Rang'd the wild deferts red with monsters gore,
And from their hills the flaggy Centaurs tore.
Yet thefe with soft, perfuafive arts I sway'd;
When Neftor fpoke, they liften'd and obey'd.
If in my youth, ev'n these esteem'd me wife;
Do you, young warriors, hear my age advife.
Atrides, feize not on the beauteous flave;
That prize the Greeks by commor. fuffrage gave:
Nor thou Achilles, treat our prince with pride;
Let kings be juft, and fovereign power preside;
Thee, the firit honours of the war adorn,
Like Gods in ftrength, and of a goddess born;
Him, awful majefty exalts above

The powers of earth, and fcepter'd fons of Jove.
Let both unite, with well confenting mind,
So fhall authority with ftrength be join'd.
Leave me, O king! to calm Achilles' rage;
Rule thou thyfelf, as more advanc'd in age.
Forbid it Gods! Achilles fhould be loft,
The pride of Greece, and bulwark of our host.
This faid, he ceas'd: the king of men replies:
Thy years are awful, and thy words are wife.
But that imperious, that unconquer'd foul,
No laws can limit, no refpect control.
Before his pride muft his fuperiors fall,
His word the law, and he the lord of all?
Him muft our hofts, our chiefs, ourselves obey?
What king can bear a rival in his way?
Grant that the Gods his matchlefs force hath given;
Has foul reproach a privilege from Heaven?

Here on the monarch's fpeech Achilles broke,
And furious, thus, and interrupting, fpoke:


Tyrant, I well deferv'd thy galling chain,
To live thy flave, and still to ferve in vain;
Should I fubmit to each unjust decree:
Command thy vaffals, but command not me.
Seize on Brifeis, whom the Grecians doom'd
My prize of war, yet tamely fee refum'd;
And feize fecure; no more Achilles draws
His conquering fword in any woman's caufe.
The Gods command me to forgive the paft;
But let this firit invafion be the last:
For know, thy blood, when next thou dar't invade,
Shall ftream in vengeance on my reeking blade.
At this they ceas'd; the stern debate expir'd:
The chiefs in fullen majefty, retir'd.

Achilles with Patroclus took his way,
Where near his tents his hollow veffels lay.
Mean time Atrides launch'd with numerous oars
High on the deck was fair Chrifeis plac'd,
A well-rigg'd fhip for Cryfa's facred shores:
And fage Ulyffes with the conduct grac'd;
Safe in her fides the hecatomb they ftow'd,
Then, fwiftly failing, cut the liquid road.

The hoft to expiate, next the king prepares,
With pure luftrations, and with folemn prayers.
Wash'd by the briny wave, the pious train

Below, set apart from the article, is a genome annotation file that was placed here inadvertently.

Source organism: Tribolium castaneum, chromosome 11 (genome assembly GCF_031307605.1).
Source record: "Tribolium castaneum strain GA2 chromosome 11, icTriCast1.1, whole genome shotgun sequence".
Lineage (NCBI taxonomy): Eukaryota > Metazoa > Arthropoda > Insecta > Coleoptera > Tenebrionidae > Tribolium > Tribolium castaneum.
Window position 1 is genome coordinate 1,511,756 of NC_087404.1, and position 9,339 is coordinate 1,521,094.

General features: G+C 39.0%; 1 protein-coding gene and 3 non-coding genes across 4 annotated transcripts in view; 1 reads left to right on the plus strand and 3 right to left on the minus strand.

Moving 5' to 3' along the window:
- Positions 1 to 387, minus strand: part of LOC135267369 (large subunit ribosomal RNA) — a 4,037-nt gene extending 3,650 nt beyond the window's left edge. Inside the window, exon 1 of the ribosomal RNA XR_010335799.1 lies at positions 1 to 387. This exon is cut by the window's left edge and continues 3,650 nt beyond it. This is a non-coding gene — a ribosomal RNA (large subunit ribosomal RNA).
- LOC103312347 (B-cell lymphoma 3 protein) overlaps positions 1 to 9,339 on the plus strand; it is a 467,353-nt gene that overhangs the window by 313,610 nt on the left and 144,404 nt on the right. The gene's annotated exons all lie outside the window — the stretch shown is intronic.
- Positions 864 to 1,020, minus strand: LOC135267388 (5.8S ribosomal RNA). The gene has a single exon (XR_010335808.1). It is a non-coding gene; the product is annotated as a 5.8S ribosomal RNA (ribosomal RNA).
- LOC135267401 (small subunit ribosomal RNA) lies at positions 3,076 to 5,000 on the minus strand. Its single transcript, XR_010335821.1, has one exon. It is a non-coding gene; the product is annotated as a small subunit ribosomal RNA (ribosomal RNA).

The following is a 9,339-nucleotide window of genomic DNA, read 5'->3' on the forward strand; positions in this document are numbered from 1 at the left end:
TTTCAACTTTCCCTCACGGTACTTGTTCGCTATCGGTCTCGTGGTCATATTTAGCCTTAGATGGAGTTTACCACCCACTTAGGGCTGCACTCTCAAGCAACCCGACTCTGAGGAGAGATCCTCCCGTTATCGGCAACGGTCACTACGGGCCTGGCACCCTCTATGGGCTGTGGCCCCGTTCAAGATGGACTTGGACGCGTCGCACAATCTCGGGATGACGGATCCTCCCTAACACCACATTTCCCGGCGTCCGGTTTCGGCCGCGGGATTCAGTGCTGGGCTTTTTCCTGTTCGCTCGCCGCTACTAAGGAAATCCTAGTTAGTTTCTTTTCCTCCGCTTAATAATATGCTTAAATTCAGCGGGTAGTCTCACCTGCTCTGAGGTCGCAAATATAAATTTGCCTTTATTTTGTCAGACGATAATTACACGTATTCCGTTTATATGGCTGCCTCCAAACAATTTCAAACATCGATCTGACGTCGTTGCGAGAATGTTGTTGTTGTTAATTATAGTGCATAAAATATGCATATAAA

Are cleans'd, and caft th' ablutions in the main.
Along the fhore whole hecatombs were laid,
And bulls and goats to Phoebus' altars paid,
The fable fumes in curling (pires arife,
And waft their grateful odours to the skies.

The armies thus in facred rites engag'd,
Atrides ftill with deep refentment rag'd.
To wait his will, two facred heralds stood,
Talthybius and Eurybates the good.
Hafte to the fierce Achilles' tent (he cries)
Thence bear Brifeis as our royal prize:
Submit he muft; or, if they will not part,
Ourfelf in arms fhall tear her from his heart.

Th' unwilling heralds act their lord's commands:
Penfive they walk along the barren fands:
Arriv'd, the hero in his tent they find,
With gloomy afpect, on his arm reclin'd.
At awful diftance long they filent stand,
Loth to advance, or fpeak their hard command;
Decent confufion! This the godlike man
Perceiv'd, and thus with accent mild began:

With leave and honour enter our abodes,

Ye facred minifters of men and Gods!

I know your meffage; by constraint you came;
Not you, but your imperious lord I blame.
Patroclus hatte, the fair Brifeis bring;
Conduct my captive to the haughty king.
But witness, heralds, and proclaim my vow,
Witness to Gods above, and men below!
But first, and loudeft, to your prince declare,
That lawless tyrant whofe commands you bear;
Unmov'd as death Achilles fhall remain,
Though proftrate Greece fhould bleed at ev'


The raging chief in frantic paffion loft,
Blind to himfelf, and ufelefs to his hoft,
Unfkill'd to judge the future by the past,
In blood and flaughter fhall repent at last.

Patroclus now th' unwilling beauty brought =
She, in foft forrow, and in penfive thought,
Paft filent, as the heralds held her hand,
And oft look'd back, flow moving o'er the strand.

« PreviousContinue »